Three years ago, Dartmouth resident Ryan Deveau was living a very different life.
He was in the hospital every two weeks for enzyme replacement therapy, and while that helped him managed the symptoms of Fabry disease, he still endured pain in his stomach, hands and feet, and struggled with strenuous physical activity.
“A lot of Fabry patients can’t sweat or have reduced sweating, so I wouldn’t be able to do a lot of activities outside, or if I did get warm I’d have to take time to cool off,” he told Global News.
“After the gene therapy a lot of those symptoms have pretty much disappeared.”
Fabry disease is a rare inherited disorder that leaves the body unable to produce the correct version of an enzyme that breaks down fat. The ensuing buildup of fat can do major damage to vital organs and shorten a patient’s lifespan.
In 2018, Deveau became the fourth patient in the world to receive a groundbreaking gene replacement therapy that modified his stems cells, injecting them with a virus containing a functional version of the gene responsible for the lipid-breaking enzyme.
“It is completely experimental,” he said. “I just sat on a hospital bed and watched my blood leave my body, get spun around and then go back in my body, so my entire volume of blood left my body I think two and a half times.”
So far, he added, he feels “fantastic.”
Last week, the promising results of that gene therapy study were finally published. It included five patients across Nova Scotia, Alberta and Ontario, who started producing the corrected version of the enzyme to near-normal levels within a week of the treatment, according to Nova Scotia Health.
“The goals were first, can we be successful in transferring this gene and getting the gene to work? And secondly, is it a safe procedure?” said nephrologist Dr. Michael West, part of the Halifax team that co-led the study.
“We can answer ‘yes’ to both of those, although we still have more work to do to prove efficacy — that is, how well the gene is going to work, will it provide enough enzyme therapy, and will it actually deliver enough enzyme therapy into tissues like the heart and kidney, where the cells are not directly changed in this process.”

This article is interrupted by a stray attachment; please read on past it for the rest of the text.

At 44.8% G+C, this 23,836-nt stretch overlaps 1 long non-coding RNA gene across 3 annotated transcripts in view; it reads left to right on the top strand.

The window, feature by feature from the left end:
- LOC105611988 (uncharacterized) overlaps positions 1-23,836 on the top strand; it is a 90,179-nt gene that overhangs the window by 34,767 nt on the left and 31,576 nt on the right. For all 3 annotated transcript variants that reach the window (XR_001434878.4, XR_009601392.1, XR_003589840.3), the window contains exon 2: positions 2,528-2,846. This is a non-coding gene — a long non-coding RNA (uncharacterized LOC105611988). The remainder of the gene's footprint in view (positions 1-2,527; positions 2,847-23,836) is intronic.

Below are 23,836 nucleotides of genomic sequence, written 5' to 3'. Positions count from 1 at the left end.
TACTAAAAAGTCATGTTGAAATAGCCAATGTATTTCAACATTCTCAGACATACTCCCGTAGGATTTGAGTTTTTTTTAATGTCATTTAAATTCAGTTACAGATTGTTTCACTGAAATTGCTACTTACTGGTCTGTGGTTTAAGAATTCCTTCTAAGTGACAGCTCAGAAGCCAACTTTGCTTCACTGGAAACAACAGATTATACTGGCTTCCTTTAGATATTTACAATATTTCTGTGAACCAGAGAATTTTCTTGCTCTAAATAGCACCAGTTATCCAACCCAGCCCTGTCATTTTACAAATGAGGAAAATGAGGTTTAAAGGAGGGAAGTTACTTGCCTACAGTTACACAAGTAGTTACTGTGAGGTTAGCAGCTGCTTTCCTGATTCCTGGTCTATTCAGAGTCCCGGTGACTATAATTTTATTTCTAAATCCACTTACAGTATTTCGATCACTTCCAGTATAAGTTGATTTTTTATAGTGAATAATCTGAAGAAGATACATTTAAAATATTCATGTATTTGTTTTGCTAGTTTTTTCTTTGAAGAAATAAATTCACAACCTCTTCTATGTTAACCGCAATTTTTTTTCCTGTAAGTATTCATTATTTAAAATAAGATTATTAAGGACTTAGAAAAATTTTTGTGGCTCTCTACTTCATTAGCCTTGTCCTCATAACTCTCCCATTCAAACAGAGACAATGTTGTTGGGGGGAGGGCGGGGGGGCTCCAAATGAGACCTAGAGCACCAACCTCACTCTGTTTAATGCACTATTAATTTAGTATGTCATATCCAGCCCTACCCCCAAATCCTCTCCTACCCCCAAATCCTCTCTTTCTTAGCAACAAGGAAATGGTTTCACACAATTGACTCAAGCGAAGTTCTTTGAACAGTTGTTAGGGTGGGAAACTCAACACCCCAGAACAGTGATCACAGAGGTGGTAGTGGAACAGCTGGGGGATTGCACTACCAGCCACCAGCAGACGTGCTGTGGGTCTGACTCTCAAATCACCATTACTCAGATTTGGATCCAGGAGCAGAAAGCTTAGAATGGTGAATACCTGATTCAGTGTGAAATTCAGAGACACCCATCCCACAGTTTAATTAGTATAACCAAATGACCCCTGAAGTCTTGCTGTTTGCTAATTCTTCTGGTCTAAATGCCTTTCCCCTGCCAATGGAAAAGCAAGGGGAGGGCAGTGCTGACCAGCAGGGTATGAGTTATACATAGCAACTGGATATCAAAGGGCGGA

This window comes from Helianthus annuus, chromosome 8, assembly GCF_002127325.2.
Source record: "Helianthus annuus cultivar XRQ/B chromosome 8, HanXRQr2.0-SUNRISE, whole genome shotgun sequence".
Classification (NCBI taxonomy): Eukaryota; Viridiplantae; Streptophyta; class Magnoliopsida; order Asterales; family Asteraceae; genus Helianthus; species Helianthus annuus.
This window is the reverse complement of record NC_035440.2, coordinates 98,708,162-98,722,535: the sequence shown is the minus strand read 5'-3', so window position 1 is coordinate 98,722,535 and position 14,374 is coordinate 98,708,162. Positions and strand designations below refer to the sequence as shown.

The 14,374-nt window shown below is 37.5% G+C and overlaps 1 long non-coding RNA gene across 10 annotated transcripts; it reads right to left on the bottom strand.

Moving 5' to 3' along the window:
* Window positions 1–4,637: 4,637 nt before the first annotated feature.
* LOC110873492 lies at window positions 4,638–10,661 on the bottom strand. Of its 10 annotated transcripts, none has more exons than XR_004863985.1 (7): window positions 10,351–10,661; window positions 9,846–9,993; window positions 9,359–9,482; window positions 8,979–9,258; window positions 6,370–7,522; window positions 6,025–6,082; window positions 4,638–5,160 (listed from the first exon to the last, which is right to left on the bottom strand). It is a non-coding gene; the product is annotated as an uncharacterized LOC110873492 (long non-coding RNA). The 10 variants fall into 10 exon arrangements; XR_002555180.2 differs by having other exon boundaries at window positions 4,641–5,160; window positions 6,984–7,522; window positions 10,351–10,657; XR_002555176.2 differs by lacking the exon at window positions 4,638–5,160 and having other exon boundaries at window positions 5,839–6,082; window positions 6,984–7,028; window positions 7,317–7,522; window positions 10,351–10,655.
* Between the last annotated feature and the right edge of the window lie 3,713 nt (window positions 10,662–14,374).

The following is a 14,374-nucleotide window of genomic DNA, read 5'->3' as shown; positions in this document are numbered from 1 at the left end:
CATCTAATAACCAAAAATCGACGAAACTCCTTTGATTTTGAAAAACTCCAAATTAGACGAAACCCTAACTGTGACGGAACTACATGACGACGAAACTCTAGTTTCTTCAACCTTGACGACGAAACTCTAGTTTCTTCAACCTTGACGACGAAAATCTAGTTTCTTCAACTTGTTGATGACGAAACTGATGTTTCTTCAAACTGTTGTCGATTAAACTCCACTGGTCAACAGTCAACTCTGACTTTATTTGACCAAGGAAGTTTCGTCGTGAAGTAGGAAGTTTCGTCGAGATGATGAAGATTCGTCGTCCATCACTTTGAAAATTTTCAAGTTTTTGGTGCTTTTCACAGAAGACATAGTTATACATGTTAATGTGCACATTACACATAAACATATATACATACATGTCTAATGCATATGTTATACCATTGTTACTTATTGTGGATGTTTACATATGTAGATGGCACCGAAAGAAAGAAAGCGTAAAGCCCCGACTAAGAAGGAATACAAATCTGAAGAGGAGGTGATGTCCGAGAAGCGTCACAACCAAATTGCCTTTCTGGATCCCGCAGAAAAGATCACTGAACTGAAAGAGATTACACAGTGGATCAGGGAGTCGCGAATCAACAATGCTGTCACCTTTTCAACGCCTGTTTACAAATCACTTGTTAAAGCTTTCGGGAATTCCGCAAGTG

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Nova Scotia’s South Shore has the highest rates of Fabry disease in Canada. West said that’s because more than 90 per cent of Fabry patients have the same gene mutation, which can be traced to a common ancestor in Lunenberg, N.S. in the 1750s.
The disease affects one in 40,000 to 60,000 people worldwide, and about one in 8,000 in Nova Scotia.
West said the most recent gene therapy study was many years in the works, and it took a long time to find patients who were willing to take a “leap of faith.”
“It’s a phase one study, no one has ever done it before,” he explained, adding that extensive animal testing requirements and ethical standards had to be met first.
West has regularly monitored the progress of patients like Deveau since the therapy took place, but said much larger patient numbers will be needed in order to prove the treatment’s efficacy.
Another eight years or so may be needed to collect the data for phase two and three trials, and the therapy will need to clear many regulatory hurdles after that before it becomes a standard treatment for Fabry disease.
Nevertheless, he said the process has been rewarding and a professional highlight.
“It’s very gratifying and it’s not common that you can get through a big project like this,” he told Global News, crediting his colleagues in Canada and the United States, the patients and research funders.
“This is one of, probably the most important projects I’ve been involved with in my career.”
Deveau said he’s happy his participation in the study may eventually benefit not only other Fabry patients, but all those researching single gene mutations.